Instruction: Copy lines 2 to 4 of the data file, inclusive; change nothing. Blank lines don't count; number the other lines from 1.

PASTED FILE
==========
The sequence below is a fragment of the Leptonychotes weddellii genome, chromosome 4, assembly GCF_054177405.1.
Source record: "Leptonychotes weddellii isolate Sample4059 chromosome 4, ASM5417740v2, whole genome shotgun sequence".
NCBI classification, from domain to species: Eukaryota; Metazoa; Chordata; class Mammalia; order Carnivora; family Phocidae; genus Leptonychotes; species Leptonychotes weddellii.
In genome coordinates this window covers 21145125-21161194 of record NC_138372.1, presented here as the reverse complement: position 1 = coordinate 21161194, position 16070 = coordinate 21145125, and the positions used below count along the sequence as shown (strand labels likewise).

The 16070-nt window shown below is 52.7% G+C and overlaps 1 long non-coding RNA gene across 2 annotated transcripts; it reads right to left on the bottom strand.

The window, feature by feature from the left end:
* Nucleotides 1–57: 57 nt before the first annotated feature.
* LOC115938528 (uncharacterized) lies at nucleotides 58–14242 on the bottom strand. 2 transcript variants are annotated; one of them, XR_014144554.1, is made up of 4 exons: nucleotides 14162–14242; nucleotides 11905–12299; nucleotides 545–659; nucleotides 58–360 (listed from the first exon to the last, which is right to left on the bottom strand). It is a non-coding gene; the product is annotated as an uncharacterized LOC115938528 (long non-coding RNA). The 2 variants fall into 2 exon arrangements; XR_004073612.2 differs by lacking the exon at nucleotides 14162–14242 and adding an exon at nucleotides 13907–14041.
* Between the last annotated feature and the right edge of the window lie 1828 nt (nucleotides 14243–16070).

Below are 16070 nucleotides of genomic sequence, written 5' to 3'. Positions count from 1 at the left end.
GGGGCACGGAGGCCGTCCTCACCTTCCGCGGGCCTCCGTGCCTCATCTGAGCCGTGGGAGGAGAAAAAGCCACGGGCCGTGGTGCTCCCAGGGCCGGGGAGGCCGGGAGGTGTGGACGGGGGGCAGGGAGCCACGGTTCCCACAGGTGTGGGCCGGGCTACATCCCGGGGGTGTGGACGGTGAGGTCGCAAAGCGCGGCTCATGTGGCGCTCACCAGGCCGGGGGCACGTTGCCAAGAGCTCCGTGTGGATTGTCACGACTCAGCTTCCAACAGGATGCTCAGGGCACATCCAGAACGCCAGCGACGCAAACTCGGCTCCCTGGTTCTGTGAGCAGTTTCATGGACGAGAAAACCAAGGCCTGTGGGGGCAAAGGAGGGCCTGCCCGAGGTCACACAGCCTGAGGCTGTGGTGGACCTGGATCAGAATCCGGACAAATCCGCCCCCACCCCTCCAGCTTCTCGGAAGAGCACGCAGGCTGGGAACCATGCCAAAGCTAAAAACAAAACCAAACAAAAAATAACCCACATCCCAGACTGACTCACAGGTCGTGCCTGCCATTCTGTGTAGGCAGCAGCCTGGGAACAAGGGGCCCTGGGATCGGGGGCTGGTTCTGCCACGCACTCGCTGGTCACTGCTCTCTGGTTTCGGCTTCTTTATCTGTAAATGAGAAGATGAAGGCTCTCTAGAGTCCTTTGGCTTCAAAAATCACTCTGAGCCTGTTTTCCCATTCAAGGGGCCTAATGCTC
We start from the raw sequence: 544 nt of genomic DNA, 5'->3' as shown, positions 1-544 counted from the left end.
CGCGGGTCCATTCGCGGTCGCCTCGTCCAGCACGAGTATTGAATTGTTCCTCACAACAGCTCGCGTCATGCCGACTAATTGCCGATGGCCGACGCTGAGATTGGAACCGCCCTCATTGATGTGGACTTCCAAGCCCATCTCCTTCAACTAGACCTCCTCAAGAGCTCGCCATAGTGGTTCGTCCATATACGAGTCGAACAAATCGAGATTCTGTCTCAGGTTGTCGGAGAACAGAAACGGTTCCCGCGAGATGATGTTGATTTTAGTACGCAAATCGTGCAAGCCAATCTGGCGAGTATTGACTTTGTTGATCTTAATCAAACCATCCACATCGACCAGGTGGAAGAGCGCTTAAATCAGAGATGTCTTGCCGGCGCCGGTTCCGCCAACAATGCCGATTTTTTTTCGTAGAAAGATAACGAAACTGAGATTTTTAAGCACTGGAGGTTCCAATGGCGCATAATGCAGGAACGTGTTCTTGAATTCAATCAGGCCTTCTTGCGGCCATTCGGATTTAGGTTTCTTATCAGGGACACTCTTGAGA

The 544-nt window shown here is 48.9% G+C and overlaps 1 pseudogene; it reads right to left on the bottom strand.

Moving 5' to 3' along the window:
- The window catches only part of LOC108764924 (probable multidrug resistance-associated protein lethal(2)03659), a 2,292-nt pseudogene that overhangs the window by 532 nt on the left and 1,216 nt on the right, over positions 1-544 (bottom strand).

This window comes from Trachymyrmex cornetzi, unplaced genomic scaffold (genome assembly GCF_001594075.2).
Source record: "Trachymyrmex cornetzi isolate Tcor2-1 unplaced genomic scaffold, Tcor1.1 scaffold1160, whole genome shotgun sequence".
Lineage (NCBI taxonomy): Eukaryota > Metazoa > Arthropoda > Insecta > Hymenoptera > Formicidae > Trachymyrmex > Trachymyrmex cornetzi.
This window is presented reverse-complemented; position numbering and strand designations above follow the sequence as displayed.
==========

Source record: "Leptonychotes weddellii isolate Sample4059 chromosome 4, ASM5417740v2, whole genome shotgun sequence".
NCBI classification, from domain to species: Eukaryota; Metazoa; Chordata; class Mammalia; order Carnivora; family Phocidae; genus Leptonychotes; species Leptonychotes weddellii.
In genome coordinates this window covers 21145125-21161194 of record NC_138372.1, presented here as the reverse complement: position 1 = coordinate 21161194, position 16070 = coordinate 21145125, and the positions used below count along the sequence as shown (strand labels likewise).